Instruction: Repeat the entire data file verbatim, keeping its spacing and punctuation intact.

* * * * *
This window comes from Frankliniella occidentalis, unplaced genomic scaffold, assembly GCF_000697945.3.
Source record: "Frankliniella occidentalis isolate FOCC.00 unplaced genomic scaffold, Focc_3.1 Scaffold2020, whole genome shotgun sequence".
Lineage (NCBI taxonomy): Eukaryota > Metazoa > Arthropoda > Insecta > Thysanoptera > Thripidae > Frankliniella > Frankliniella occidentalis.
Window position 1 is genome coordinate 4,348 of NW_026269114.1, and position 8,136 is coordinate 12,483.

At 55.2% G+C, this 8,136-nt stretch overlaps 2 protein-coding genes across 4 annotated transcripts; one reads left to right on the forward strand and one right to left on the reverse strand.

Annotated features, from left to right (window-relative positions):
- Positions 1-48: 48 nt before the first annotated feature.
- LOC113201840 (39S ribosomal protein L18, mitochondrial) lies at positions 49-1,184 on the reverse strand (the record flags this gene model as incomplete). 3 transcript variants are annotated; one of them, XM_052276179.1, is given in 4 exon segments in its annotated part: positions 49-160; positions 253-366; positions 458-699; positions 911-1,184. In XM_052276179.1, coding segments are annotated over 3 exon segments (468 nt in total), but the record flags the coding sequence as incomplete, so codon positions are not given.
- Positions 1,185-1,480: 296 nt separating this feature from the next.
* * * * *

This window comes from Frankliniella occidentalis, unplaced genomic scaffold, assembly GCF_000697945.3.
Source record: "Frankliniella occidentalis isolate FOCC.00 unplaced genomic scaffold, Focc_3.1 Scaffold2020, whole genome shotgun sequence".
Lineage (NCBI taxonomy): Eukaryota > Metazoa > Arthropoda > Insecta > Thysanoptera > Thripidae > Frankliniella > Frankliniella occidentalis.
Window position 1 is genome coordinate 4,348 of NW_026269114.1, and position 8,136 is coordinate 12,483.

At 55.2% G+C, this 8,136-nt stretch overlaps 2 protein-coding genes across 4 annotated transcripts; one reads left to right on the forward strand and one right to left on the reverse strand.

Annotated features, from left to right (window-relative positions):
- Positions 1-48: 48 nt before the first annotated feature.
- LOC113201840 (39S ribosomal protein L18, mitochondrial) lies at positions 49-1,184 on the reverse strand (the record flags this gene model as incomplete). 3 transcript variants are annotated; one of them, XM_052276179.1, is given in 4 exon segments in its annotated part: positions 49-160; positions 253-366; positions 458-699; positions 911-1,184. In XM_052276179.1, coding segments are annotated over 3 exon segments (468 nt in total), but the record flags the coding sequence as incomplete, so codon positions are not given.
- Positions 1,185-1,480: 296 nt separating this feature from the next.